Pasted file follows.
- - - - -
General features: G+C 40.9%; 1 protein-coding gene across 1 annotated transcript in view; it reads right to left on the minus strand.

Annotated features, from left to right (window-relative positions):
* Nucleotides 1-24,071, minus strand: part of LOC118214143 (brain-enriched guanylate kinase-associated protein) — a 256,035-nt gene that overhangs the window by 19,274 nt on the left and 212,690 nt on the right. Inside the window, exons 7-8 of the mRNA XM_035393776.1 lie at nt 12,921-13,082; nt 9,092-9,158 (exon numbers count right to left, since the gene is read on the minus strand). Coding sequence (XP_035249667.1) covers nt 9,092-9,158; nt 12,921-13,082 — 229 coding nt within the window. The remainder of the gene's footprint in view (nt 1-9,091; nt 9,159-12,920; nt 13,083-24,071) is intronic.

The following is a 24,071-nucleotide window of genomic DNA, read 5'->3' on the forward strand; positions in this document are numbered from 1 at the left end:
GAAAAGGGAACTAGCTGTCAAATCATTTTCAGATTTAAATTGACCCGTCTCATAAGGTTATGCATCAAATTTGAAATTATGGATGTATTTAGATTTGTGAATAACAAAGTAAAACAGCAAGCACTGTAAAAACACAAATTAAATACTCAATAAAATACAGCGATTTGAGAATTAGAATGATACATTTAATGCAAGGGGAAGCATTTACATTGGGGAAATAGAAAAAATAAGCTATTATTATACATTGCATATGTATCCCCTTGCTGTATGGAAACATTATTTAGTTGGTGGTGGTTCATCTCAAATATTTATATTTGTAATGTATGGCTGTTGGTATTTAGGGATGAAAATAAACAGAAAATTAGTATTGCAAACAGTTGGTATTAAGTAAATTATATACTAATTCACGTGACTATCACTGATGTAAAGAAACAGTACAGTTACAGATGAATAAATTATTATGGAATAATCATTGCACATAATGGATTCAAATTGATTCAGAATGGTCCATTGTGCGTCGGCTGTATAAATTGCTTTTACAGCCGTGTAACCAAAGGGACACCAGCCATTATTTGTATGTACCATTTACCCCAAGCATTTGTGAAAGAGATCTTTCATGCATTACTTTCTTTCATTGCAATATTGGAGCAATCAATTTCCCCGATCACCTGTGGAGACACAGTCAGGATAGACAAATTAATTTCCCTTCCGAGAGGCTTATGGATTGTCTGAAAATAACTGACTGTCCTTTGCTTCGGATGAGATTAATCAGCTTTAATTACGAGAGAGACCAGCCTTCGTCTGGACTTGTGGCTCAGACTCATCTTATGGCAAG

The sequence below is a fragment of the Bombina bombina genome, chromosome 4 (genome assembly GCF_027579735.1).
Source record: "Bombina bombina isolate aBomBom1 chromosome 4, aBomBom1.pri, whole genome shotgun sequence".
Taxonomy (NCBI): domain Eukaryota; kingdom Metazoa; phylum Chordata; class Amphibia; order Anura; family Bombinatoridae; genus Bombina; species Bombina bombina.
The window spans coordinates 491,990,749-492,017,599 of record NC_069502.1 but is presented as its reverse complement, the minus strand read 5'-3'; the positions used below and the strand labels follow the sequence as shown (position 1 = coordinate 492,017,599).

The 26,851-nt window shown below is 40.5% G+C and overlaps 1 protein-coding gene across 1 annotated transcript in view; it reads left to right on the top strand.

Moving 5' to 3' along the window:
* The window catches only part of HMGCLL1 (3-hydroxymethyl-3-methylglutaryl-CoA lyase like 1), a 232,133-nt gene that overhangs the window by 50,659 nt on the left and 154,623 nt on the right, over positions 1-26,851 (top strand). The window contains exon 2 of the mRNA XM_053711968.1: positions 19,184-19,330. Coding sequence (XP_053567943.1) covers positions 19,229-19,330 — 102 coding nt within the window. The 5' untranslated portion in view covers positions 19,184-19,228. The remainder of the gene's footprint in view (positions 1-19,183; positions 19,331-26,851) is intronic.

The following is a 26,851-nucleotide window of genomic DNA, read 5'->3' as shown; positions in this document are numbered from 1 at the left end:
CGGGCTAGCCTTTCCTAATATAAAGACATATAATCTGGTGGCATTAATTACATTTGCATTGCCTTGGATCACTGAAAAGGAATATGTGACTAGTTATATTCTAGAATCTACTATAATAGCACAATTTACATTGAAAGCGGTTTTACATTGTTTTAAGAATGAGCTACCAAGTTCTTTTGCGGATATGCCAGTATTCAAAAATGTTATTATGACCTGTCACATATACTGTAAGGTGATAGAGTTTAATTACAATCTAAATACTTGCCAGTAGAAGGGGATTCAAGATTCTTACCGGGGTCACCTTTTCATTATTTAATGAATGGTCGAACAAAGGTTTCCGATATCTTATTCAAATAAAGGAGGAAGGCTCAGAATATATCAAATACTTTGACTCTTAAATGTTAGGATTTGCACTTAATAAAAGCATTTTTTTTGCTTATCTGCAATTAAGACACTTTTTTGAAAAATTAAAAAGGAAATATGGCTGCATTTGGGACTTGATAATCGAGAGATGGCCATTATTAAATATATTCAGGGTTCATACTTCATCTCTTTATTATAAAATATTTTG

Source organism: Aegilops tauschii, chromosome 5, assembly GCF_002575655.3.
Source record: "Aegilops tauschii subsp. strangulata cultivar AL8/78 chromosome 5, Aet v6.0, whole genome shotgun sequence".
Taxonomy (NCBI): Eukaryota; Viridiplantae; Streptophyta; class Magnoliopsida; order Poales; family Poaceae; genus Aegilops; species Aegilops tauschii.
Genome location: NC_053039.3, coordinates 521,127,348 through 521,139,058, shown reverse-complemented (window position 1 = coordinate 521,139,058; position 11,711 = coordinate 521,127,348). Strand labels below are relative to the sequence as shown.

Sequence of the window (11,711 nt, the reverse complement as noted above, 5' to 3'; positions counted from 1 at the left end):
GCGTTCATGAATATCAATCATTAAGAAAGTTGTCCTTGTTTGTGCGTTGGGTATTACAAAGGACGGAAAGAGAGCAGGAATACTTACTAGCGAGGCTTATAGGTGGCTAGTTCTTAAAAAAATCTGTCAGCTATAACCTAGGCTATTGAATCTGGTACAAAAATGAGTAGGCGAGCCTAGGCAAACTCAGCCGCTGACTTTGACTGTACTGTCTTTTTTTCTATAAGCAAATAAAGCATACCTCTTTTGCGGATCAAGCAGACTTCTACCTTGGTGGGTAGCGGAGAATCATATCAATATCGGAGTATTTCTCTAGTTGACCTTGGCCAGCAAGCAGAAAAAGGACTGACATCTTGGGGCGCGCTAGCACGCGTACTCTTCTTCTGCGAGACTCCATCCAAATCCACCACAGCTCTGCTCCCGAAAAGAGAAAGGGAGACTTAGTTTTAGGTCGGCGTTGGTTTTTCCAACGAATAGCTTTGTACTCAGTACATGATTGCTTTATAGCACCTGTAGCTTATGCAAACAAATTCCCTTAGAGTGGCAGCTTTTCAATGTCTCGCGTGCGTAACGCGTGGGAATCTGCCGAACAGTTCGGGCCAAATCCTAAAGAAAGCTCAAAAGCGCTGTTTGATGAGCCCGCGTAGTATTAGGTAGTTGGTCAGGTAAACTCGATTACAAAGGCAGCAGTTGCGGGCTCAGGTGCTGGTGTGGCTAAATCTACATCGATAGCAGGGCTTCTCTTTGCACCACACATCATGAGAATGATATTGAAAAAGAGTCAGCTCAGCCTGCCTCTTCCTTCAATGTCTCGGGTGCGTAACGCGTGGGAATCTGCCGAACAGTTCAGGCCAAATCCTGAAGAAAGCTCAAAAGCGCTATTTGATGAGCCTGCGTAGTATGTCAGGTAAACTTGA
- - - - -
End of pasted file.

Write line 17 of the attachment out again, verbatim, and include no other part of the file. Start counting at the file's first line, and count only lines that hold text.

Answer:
Taxonomy (NCBI): Eukaryota; Viridiplantae; Streptophyta; class Magnoliopsida; order Poales; family Poaceae; genus Aegilops; species Aegilops tauschii.